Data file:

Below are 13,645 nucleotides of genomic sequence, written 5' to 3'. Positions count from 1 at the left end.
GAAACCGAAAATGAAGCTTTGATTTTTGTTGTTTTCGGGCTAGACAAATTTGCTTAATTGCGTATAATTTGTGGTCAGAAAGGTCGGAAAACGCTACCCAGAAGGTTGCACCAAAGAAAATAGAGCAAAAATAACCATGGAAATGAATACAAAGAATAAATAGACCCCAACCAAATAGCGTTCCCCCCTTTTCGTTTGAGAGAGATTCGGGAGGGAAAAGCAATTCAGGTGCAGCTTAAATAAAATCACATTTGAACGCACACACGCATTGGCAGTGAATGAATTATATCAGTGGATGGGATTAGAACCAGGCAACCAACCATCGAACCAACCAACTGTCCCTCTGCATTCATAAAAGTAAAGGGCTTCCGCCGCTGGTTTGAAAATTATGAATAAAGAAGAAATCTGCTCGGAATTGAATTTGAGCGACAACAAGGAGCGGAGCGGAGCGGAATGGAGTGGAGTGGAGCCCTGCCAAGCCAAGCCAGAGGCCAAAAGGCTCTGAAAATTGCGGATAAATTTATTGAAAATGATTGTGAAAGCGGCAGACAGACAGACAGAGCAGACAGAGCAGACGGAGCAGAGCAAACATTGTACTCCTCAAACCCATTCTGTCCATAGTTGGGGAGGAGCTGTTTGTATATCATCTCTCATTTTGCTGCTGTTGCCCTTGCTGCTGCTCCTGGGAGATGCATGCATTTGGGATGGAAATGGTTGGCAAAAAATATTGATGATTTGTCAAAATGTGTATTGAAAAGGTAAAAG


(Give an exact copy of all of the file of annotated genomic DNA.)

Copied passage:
Below are 13,645 nucleotides of genomic sequence, written 5' to 3'. Positions count from 1 at the left end.
GAAACCGAAAATGAAGCTTTGATTTTTGTTGTTTTCGGGCTAGACAAATTTGCTTAATTGCGTATAATTTGTGGTCAGAAAGGTCGGAAAACGCTACCCAGAAGGTTGCACCAAAGAAAATAGAGCAAAAATAACCATGGAAATGAATACAAAGAATAAATAGACCCCAACCAAATAGCGTTCCCCCCTTTTCGTTTGAGAGAGATTCGGGAGGGAAAAGCAATTCAGGTGCAGCTTAAATAAAATCACATTTGAACGCACACACGCATTGGCAGTGAATGAATTATATCAGTGGATGGGATTAGAACCAGGCAACCAACCATCGAACCAACCAACTGTCCCTCTGCATTCATAAAAGTAAAGGGCTTCCGCCGCTGGTTTGAAAATTATGAATAAAGAAGAAATCTGCTCGGAATTGAATTTGAGCGACAACAAGGAGCGGAGCGGAGCGGAATGGAGTGGAGTGGAGCCCTGCCAAGCCAAGCCAGAGGCCAAAAGGCTCTGAAAATTGCGGATAAATTTATTGAAAATGATTGTGAAAGCGGCAGACAGACAGACAGAGCAGACAGAGCAGACGGAGCAGAGCAAACATTGTACTCCTCAAACCCATTCTGTCCATAGTTGGGGAGGAGCTGTTTGTATATCATCTCTCATTTTGCTGCTGTTGCCCTTGCTGCTGCTCCTGGGAGATGCATGCATTTGGGATGGAAATGGTTGGCAAAAAATATTGATGATTTGTCAAAATGTGTATTGAAAAGGTAAAAG